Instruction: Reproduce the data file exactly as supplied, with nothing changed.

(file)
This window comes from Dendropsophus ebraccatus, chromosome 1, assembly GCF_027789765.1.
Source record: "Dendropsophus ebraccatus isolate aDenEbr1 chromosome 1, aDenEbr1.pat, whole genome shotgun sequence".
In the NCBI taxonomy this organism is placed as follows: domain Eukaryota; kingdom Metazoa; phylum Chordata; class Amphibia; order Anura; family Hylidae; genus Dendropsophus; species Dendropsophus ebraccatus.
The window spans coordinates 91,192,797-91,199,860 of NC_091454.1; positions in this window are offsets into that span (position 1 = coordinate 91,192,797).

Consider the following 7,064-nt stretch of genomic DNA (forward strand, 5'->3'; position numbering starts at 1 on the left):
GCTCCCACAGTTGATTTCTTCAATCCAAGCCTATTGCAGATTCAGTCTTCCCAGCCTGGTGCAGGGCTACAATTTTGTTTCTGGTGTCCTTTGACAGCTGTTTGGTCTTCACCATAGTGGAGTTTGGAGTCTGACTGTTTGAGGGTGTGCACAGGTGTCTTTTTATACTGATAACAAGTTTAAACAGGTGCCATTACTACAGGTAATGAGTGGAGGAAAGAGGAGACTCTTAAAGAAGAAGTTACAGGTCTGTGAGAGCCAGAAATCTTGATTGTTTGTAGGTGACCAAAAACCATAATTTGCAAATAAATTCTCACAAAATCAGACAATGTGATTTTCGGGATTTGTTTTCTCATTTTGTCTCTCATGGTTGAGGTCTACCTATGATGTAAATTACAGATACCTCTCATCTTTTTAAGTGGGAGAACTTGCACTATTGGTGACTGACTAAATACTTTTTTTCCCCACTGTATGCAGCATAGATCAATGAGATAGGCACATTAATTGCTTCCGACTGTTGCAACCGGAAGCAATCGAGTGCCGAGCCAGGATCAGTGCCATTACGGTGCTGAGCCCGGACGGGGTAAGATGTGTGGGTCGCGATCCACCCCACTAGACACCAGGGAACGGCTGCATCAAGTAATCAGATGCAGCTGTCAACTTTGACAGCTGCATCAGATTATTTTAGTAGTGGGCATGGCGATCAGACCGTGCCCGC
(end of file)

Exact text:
This window comes from Dendropsophus ebraccatus, chromosome 1, assembly GCF_027789765.1.
Source record: "Dendropsophus ebraccatus isolate aDenEbr1 chromosome 1, aDenEbr1.pat, whole genome shotgun sequence".
In the NCBI taxonomy this organism is placed as follows: domain Eukaryota; kingdom Metazoa; phylum Chordata; class Amphibia; order Anura; family Hylidae; genus Dendropsophus; species Dendropsophus ebraccatus.
The window spans coordinates 91,192,797-91,199,860 of NC_091454.1; positions in this window are offsets into that span (position 1 = coordinate 91,192,797).

Consider the following 7,064-nt stretch of genomic DNA (forward strand, 5'->3'; position numbering starts at 1 on the left):
GCTCCCACAGTTGATTTCTTCAATCCAAGCCTATTGCAGATTCAGTCTTCCCAGCCTGGTGCAGGGCTACAATTTTGTTTCTGGTGTCCTTTGACAGCTGTTTGGTCTTCACCATAGTGGAGTTTGGAGTCTGACTGTTTGAGGGTGTGCACAGGTGTCTTTTTATACTGATAACAAGTTTAAACAGGTGCCATTACTACAGGTAATGAGTGGAGGAAAGAGGAGACTCTTAAAGAAGAAGTTACAGGTCTGTGAGAGCCAGAAATCTTGATTGTTTGTAGGTGACCAAAAACCATAATTTGCAAATAAATTCTCACAAAATCAGACAATGTGATTTTCGGGATTTGTTTTCTCATTTTGTCTCTCATGGTTGAGGTCTACCTATGATGTAAATTACAGATACCTCTCATCTTTTTAAGTGGGAGAACTTGCACTATTGGTGACTGACTAAATACTTTTTTTCCCCACTGTATGCAGCATAGATCAATGAGATAGGCACATTAATTGCTTCCGACTGTTGCAACCGGAAGCAATCGAGTGCCGAGCCAGGATCAGTGCCATTACGGTGCTGAGCCCGGACGGGGTAAGATGTGTGGGTCGCGATCCACCCCACTAGACACCAGGGAACGGCTGCATCAAGTAATCAGATGCAGCTGTCAACTTTGACAGCTGCATCAGATTATTTTAGTAGTGGGCATGGCGATCAGACCGTGCCCGC